• the anchor 250 may comprise a flange section 251 and web section 252 affixed to or otherwise supported about the trailing side 220 .
  • anchor 250 is designed and configured to slidably engage and interface with an object. For example, the anchor 250 may be inserted into a corresponding channel (not shown) formed in the object to which the reverse wedgelock device is intended to be operable with, which corresponding channel will be discussed below in relation to FIG. 7 .
  • Intermediate block 200 may further comprise a lead screw slot 260 formed therein, and that functions similar to the lead screw slot 360 of the stationary draw block 300 of FIG. 4 .
  • intermediate draw block 200 Any and all configurations and features discussed in relation to intermediate draw block 200 may be similarly applied in any combination to intermediate draw block 400 .
  • FIGS. 6 and 7 shown is an end view of the reverse wedgelock device 10 of FIGS. 1 , 1 A and 2 .
  • the T-shaped anchor 150 with its flange portion 151 and web portion 152 , extends from the trailing side 120 of the draw block 100 .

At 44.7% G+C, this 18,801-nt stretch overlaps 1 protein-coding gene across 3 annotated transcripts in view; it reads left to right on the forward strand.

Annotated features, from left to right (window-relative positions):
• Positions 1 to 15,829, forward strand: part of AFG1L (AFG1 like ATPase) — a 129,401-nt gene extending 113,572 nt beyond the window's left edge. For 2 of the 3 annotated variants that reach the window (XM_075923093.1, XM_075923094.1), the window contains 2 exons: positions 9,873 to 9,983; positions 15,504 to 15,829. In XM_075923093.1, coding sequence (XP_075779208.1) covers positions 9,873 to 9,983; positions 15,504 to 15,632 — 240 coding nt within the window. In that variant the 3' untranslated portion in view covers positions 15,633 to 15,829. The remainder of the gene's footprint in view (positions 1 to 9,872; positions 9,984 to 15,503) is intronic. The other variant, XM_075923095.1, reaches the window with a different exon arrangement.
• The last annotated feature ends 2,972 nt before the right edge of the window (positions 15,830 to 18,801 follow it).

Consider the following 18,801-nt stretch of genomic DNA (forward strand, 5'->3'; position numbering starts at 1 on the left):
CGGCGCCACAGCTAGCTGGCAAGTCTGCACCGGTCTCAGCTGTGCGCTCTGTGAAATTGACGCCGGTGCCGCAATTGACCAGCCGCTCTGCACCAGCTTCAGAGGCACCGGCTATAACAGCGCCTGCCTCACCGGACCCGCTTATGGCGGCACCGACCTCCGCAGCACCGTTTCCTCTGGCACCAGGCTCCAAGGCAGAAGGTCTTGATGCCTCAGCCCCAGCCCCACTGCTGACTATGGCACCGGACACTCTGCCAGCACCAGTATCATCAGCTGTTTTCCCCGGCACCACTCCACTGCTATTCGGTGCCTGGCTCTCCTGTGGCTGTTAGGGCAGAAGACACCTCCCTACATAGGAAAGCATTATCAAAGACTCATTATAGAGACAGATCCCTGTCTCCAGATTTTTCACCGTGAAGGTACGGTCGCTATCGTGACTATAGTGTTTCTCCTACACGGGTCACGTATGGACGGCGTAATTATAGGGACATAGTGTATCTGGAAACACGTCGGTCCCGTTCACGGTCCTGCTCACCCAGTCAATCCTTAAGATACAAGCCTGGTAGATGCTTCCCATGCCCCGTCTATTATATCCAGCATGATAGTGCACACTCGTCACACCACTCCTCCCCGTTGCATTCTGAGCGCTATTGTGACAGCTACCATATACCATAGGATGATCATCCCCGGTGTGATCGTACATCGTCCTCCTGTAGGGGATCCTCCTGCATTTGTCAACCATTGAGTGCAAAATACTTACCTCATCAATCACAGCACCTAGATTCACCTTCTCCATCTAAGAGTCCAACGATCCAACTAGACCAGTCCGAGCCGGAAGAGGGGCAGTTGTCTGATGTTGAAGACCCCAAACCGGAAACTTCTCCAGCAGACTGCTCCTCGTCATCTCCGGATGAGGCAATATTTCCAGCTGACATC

• T-shaped anchor 250 with its flange portion 251 and web portion 252 , extends from the trailing side 220 of intermediate draw block 200 , but in an opposing radial direction from the anchor 150 , and as measured from the centerline of the lead screw 600 .
  • the reverse wedgelock device 10 is configured to engage and interface with two opposing objects.
  • FIG. 7 shows the reverse wedgelock device 10 of FIG. 1 as engaged with and interfacing with a first object in the form of an electronic chassis 30 having a channel 760 formed into an anchoring surface 750 thereof, and a second object in the form of a cold plate 40 having a channel 710 formed into an anchoring surface 700 thereof.
  • Channel 760 comprises a size and shape that corresponds to the size and shape of the anchor 250 of the intermediate draw block 200 , such that the anchor 250 can be received within the channel 760 to interface with and engage the electronic chassis 30 .
  • channel 710 comprises a size and shape that corresponds to the size and shape of the anchors 150 of the end block 100 , such that the anchor 150 can be received within the channel 710 to interface with and engage the cold plate 40 .